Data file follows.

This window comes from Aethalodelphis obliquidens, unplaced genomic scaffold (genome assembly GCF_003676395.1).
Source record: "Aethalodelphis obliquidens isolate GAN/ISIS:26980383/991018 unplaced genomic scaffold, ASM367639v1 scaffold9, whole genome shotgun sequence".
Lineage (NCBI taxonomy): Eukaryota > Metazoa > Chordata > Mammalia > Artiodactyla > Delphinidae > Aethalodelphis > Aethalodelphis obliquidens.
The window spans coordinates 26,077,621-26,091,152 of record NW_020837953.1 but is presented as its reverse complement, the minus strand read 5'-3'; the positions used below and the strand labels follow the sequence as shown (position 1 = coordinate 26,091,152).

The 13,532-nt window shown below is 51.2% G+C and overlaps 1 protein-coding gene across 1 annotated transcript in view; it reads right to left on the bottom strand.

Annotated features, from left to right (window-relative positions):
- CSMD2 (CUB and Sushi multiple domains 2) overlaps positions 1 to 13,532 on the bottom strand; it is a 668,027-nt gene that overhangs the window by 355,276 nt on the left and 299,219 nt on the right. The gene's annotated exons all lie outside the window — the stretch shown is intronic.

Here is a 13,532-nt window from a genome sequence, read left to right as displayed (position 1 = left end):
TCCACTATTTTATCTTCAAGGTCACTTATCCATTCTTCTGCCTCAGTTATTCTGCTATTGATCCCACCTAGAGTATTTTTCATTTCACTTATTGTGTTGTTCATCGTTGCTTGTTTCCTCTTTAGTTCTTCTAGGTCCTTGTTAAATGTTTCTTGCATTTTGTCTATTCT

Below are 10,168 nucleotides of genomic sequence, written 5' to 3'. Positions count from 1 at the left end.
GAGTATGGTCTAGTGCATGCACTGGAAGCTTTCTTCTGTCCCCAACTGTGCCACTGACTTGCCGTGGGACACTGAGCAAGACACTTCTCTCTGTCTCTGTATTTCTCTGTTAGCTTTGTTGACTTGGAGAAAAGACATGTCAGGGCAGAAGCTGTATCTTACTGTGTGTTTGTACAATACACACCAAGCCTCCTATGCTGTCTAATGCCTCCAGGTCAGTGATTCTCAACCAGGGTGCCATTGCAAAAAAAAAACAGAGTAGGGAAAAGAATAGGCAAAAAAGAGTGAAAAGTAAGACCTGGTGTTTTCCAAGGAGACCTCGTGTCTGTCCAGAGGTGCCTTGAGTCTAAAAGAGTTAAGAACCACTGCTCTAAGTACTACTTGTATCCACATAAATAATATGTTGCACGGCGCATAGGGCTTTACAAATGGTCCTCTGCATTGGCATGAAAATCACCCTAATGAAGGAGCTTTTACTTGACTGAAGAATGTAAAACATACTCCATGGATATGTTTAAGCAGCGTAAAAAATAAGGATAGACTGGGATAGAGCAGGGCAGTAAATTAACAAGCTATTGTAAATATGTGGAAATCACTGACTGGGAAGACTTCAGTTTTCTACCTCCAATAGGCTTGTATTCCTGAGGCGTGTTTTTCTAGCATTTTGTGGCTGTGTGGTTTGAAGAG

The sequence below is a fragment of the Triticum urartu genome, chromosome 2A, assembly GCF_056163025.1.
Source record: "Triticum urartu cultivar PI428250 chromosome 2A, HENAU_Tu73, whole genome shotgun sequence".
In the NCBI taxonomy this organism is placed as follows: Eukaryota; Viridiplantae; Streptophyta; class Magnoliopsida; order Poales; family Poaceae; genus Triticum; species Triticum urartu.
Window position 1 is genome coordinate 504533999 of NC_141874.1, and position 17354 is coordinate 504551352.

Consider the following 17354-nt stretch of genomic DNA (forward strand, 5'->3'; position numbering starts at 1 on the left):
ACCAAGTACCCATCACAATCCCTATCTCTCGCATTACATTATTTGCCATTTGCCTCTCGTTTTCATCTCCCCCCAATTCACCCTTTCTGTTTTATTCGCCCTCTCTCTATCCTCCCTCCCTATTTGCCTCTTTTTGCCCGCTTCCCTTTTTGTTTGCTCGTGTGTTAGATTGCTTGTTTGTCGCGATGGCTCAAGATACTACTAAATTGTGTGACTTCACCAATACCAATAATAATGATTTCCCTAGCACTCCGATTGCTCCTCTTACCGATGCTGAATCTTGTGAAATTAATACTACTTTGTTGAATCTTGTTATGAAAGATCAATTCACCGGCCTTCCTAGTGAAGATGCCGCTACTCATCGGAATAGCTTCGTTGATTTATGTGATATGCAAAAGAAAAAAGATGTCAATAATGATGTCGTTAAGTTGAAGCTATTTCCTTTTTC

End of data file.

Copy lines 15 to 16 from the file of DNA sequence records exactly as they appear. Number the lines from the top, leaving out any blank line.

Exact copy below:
Window position 1 is genome coordinate 504533999 of NC_141874.1, and position 17354 is coordinate 504551352.

Consider the following 17354-nt stretch of genomic DNA (forward strand, 5'->3'; position numbering starts at 1 on the left):